The upcoming release of Grocery focuses on speed. We can all agree that the main thing your app does should be fast, and for Grocery that's checking items off your list. As we added features to the apps the performance of checking items off a list slowed down - a lot. For some users, checking off items could take 3-4 seconds on iPhone, and 5+ seconds on Apple Watch. We needed to address that now before adding more features.
The problem on iPhone was simple to understand and solve using Instruments. When you mark an item off your list on the iPhone, we were waiting for the update to Reminders to finish before moving the table cell. Making that update asynchronous and moving the cell immediately solved the problem. When you mark an item off your list now, the list update happens instantly, just like it should be!
The problem on Apple Watch was harder to understand and harder to solve, and that's the focus of this blog post. Troubleshooting performance on Apple Watch can be tricky. You can try to identify red flags if they exist by running Instruments against the simulator, but the only way to truly evaluate performance on Apple Watch is with the physical device itself. Everything that seems slow on device will feel completely normal on the simulator. You have to test on hardware to solve the problem.
Grocery's Apple Watch app is very simple - just one table view where tapping on a cell checks the item off your list. That's why this particular issue was so perplexing: the app isn't doing anything that seems too complicated. When an item button is pressed, the app sends a message to the iPhone to tell it which item was checked off, and then removes the cell from the table view. The app isn't updating the Reminders database itself, so why is it so slow? Time to investigate!
This blog post describes my nineteen step process to faster buttons on Apple Watch, which is composed of the following individual steps that can be used repeatedly starting with the first one:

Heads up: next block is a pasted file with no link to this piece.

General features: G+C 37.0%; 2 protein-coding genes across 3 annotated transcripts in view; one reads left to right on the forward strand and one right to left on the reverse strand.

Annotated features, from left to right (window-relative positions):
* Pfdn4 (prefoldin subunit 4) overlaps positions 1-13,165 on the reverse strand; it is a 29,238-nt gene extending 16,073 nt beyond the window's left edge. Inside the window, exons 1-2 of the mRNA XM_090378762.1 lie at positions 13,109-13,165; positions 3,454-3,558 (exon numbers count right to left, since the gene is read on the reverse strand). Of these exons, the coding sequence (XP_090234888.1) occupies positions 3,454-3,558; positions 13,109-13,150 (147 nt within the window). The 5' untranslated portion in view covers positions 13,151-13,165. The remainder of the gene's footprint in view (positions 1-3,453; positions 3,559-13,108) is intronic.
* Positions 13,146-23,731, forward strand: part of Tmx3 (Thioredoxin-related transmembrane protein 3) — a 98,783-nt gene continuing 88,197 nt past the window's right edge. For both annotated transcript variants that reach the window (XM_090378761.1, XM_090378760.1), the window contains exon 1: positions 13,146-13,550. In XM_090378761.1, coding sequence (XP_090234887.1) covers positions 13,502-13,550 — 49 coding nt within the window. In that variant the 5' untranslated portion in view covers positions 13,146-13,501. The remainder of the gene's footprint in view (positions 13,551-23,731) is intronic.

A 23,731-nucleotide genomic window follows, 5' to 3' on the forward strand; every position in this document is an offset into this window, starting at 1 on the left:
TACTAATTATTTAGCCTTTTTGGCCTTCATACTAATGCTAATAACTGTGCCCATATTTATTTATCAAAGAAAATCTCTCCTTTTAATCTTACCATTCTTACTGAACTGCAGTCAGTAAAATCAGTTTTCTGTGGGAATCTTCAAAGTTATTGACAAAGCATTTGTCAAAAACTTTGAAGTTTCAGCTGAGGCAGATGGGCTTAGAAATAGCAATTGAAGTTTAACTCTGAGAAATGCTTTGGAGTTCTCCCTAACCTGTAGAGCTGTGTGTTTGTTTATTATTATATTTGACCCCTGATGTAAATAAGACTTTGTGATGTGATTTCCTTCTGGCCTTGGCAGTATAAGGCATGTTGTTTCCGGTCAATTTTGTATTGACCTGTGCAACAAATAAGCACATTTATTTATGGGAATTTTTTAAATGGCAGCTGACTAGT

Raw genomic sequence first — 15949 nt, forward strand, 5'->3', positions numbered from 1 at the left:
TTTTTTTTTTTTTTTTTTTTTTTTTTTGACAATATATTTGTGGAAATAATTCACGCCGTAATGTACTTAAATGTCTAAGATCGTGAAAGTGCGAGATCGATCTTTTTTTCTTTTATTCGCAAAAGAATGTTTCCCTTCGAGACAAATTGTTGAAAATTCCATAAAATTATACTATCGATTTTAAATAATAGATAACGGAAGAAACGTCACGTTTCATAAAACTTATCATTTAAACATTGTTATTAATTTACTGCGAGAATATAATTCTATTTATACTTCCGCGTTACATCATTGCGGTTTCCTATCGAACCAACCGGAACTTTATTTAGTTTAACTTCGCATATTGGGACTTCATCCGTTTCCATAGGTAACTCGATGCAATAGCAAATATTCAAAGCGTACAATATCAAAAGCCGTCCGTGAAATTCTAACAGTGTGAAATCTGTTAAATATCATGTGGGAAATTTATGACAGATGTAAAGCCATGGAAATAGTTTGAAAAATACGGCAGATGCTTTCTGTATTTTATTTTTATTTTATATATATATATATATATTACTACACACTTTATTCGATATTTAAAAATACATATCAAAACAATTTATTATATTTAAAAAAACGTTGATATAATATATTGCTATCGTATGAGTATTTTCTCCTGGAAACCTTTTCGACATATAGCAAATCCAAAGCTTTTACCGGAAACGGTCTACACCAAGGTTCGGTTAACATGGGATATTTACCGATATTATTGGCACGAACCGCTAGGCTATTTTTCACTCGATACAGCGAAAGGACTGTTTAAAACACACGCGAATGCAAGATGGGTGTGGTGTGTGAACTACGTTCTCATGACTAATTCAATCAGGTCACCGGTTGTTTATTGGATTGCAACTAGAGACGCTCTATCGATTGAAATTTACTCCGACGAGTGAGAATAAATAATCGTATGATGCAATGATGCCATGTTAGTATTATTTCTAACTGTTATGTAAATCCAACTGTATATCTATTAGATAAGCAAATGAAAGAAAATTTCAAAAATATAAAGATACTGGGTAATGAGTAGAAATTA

- Disable Everything and Re-evaluate Performance
- Refactor/Extract Functionality As You Go Into Their Own Methods
- Start Adding Trivial/Simple Functionality Back
- Turns Out Some "Trivial" Functionality Actually Hurts Performance
- Identify Major Problem Areas and Either Improve or Remove Them
- Put it All Together and Test The Final Version on Device
Step 1 - Disable Everything and Re-evaluate Performance
When tapping on a button feels slow on the Apple Watch the best thing to do is remove everything from the IBAction method and test it again. Button taps should feel as close to instant as possible on the watch. That's a major focus for watchOS 4 with the Unified Process Runtime - making touch interaction feel even faster and more reliable. If you remove everything from your action method and performance returns to normal, then you know something in that method is causing the slow down.
Commenting out the implementation also made me realize just how much functionality had been added to that button press action over time. What started out as a very simple method now included a laundry list of functionality:
- Update the Apple Watch's Sorting Database
- Updating the Table Data Model
- Removing the Table Cell
- Sending a WatchConnectivity Message to the iPhone
- Playing a Haptic Feedback
- Updating the Remaining Items Count
- Hiding a Placeholder Group
- Updating the Complication
Sure enough, after commenting all of that out things felt fast again. This approach is also very motivating because you get to see how fast it can feel which makes you want to achieve that performance with the rest of the functionality restored.
Step 2: Refactor/Extract Functionality As You Go Into Their Own Methods